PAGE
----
- Fall in love with details. For me, the believability of a work of historical fiction is in the minutiae. The vocabulary, hair styles, clothes, music, attitudes, ephemera, phases of the moon, weather, trees, plants, books, choice of character names and more, matter. This is why visiting the setting of your novel, whether it’s real or based on one that is, makes a difference.
- Reach out to experts. Do as much research as possible and then ready specific questions. I’ve sought insight and answers from librarians, historians, a university professor, judge, former police officer, a school principal, WWII veterans, and more. Remember to thank them.
- Organize your findings in a way that makes sense to you and your story. You’ll need ready access as you write, revise, and then respond to questions from your agent, editor, and copyeditor.
- Most importantly, have fun. You’ve got this!
What are you working on now? What are you most excited about in your writing life?
I’ve been swimming into a humorous story about a mermaid and a shark.
I’m a panster through and through, but I know that my write-by-the-seat-of-my-pants ways haven’t always served me. For one, it takes me years and multiple drafts to figure out a plausible plot. I’ve tried to outline every story I’ve ever attempted. And failed. But I’m nothing if not persistent. So, I dove into structuring my most recent project. And succeeded!
The only explanation I have is that maybe after all these years the basic three-act-structure and I have become one. Or not. It also helped that I already knew the main characters. I sent it off to my critique group and agent for feedback. They offered significant insights and questions for which I am most grateful. Now it’s time to play with it some more. I’m ecstatic that there’s been a shift and can’t wait to see how the story evolves.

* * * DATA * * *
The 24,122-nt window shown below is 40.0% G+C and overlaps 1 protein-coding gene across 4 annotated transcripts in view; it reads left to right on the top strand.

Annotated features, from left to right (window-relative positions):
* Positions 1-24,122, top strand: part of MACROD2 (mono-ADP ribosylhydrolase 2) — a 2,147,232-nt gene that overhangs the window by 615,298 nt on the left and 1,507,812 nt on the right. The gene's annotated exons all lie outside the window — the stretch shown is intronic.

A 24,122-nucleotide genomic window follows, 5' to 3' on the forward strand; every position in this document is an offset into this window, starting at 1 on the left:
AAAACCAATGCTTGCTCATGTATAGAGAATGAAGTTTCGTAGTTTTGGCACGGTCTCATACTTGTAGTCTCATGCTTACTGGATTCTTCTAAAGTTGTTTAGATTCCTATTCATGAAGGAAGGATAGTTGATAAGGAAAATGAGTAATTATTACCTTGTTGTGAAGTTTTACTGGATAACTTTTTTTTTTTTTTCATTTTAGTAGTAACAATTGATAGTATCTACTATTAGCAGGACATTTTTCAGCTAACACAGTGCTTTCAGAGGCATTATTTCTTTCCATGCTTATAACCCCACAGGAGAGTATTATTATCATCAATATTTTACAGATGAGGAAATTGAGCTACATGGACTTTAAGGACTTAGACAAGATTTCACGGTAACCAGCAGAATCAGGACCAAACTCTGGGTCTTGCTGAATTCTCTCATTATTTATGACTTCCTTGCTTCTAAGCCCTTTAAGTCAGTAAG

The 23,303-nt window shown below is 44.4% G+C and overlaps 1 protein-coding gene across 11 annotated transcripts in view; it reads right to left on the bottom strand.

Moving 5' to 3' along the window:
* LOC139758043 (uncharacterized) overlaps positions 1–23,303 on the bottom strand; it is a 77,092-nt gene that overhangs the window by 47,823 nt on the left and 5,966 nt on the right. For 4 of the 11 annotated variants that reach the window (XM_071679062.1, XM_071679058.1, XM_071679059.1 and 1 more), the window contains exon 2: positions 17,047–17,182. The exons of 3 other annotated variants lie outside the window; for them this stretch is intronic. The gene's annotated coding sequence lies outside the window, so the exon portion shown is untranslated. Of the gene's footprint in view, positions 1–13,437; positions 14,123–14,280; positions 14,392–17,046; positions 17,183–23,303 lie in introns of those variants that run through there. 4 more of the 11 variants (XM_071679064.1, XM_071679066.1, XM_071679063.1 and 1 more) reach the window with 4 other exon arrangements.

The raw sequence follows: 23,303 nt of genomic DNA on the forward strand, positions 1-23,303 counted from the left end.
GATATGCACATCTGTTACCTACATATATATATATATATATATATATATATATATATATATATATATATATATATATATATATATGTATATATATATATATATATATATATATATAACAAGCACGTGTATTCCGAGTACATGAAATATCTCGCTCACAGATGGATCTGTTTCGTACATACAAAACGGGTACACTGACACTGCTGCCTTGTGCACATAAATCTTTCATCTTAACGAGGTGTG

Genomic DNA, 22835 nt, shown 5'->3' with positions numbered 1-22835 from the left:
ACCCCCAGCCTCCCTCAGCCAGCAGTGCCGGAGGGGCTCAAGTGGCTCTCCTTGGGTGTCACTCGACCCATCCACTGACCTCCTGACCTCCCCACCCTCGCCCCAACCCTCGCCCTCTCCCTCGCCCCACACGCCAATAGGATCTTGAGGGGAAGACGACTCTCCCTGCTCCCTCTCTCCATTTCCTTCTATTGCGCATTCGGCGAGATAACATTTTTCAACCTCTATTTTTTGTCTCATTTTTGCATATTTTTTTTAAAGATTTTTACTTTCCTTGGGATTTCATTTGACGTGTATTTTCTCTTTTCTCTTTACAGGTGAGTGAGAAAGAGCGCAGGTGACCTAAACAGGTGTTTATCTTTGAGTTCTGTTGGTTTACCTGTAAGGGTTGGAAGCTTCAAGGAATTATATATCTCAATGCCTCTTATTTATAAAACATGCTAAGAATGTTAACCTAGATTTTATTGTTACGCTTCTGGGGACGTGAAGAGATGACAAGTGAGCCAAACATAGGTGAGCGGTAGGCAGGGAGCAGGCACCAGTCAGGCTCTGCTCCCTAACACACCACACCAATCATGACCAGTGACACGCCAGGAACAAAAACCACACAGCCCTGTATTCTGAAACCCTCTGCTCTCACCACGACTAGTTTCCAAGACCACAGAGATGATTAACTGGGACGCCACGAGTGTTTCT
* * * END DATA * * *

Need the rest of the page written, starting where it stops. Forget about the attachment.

Hawaii-born author Anne Bustard holds an MFA from Vermont College of Fine Arts in addition to degrees from the University of Texas at Austin (BS, MLIS, PhD). Books have always been central to Anne’s life. She taught in elementary schools and universities, co-owned Toad Hall Children’s Bookstore and was named for Anne of Green Gables.
She is the author of several works for young readers including the award-winning books Buddy: The Story of Buddy Holly (Paula Wiseman Books/Simon & Schuster Books for Young Readers, 2005) and Anywhere but Paradise (Lerner, 2015). Her second middle grade novel, Blue Skies (Simon & Schuster Books for Young Readers) and picture book RAD! (Abrams Books for Young Readers) were both published in 2020. Anne recently married her college sweetheart and divides her time between Ontario and Texas.
Anne will be at the Texas Library Annual Conference in Austin, Texas, April 19 and 20. And have a book launch party at 2 p.m. on April 30 at BookPeople, 603 N. Lamar Blvd. in Austin with Cate Berry, author of Thank You, Teacher!
Gayleen Rabakukk holds an MFA in Writing for Children and Young Adults from Vermont College of Fine Arts and an undergraduate degree in Journalism from the University of Central Oklahoma. She has published numerous newspaper and magazine articles, and two regional interest books for adults. She is a board member of Lago Vista’s Friends of the Library and an Austin SCBWI volunteer. She loves inspiring curiosity in young readers through stories of hope and adventure.